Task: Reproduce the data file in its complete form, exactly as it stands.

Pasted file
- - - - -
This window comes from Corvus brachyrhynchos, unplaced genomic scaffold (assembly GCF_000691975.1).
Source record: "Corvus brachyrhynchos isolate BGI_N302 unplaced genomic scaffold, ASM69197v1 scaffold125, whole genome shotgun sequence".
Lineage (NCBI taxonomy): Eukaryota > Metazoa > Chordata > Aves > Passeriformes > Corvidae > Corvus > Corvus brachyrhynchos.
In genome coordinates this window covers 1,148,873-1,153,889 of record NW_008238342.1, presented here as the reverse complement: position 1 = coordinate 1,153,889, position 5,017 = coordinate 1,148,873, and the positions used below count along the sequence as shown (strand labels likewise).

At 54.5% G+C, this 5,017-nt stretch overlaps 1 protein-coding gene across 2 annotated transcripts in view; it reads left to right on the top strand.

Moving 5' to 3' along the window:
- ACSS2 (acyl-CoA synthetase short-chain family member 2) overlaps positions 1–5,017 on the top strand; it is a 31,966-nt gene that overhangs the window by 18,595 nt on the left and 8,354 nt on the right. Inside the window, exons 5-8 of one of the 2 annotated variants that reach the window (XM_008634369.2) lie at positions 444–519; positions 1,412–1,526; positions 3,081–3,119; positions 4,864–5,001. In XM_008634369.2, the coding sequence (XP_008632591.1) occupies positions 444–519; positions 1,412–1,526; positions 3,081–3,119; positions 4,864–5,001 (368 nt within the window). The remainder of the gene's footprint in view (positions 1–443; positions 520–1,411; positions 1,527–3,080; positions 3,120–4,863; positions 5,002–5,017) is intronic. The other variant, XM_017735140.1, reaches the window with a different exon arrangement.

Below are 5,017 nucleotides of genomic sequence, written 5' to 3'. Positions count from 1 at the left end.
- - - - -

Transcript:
This window comes from Corvus brachyrhynchos, unplaced genomic scaffold (assembly GCF_000691975.1).
Source record: "Corvus brachyrhynchos isolate BGI_N302 unplaced genomic scaffold, ASM69197v1 scaffold125, whole genome shotgun sequence".
Lineage (NCBI taxonomy): Eukaryota > Metazoa > Chordata > Aves > Passeriformes > Corvidae > Corvus > Corvus brachyrhynchos.
In genome coordinates this window covers 1,148,873-1,153,889 of record NW_008238342.1, presented here as the reverse complement: position 1 = coordinate 1,153,889, position 5,017 = coordinate 1,148,873, and the positions used below count along the sequence as shown (strand labels likewise).

At 54.5% G+C, this 5,017-nt stretch overlaps 1 protein-coding gene across 2 annotated transcripts in view; it reads left to right on the top strand.

Moving 5' to 3' along the window:
- ACSS2 (acyl-CoA synthetase short-chain family member 2) overlaps positions 1–5,017 on the top strand; it is a 31,966-nt gene that overhangs the window by 18,595 nt on the left and 8,354 nt on the right. Inside the window, exons 5-8 of one of the 2 annotated variants that reach the window (XM_008634369.2) lie at positions 444–519; positions 1,412–1,526; positions 3,081–3,119; positions 4,864–5,001. In XM_008634369.2, the coding sequence (XP_008632591.1) occupies positions 444–519; positions 1,412–1,526; positions 3,081–3,119; positions 4,864–5,001 (368 nt within the window). The remainder of the gene's footprint in view (positions 1–443; positions 520–1,411; positions 1,527–3,080; positions 3,120–4,863; positions 5,002–5,017) is intronic. The other variant, XM_017735140.1, reaches the window with a different exon arrangement.

Below are 5,017 nucleotides of genomic sequence, written 5' to 3'. Positions count from 1 at the left end.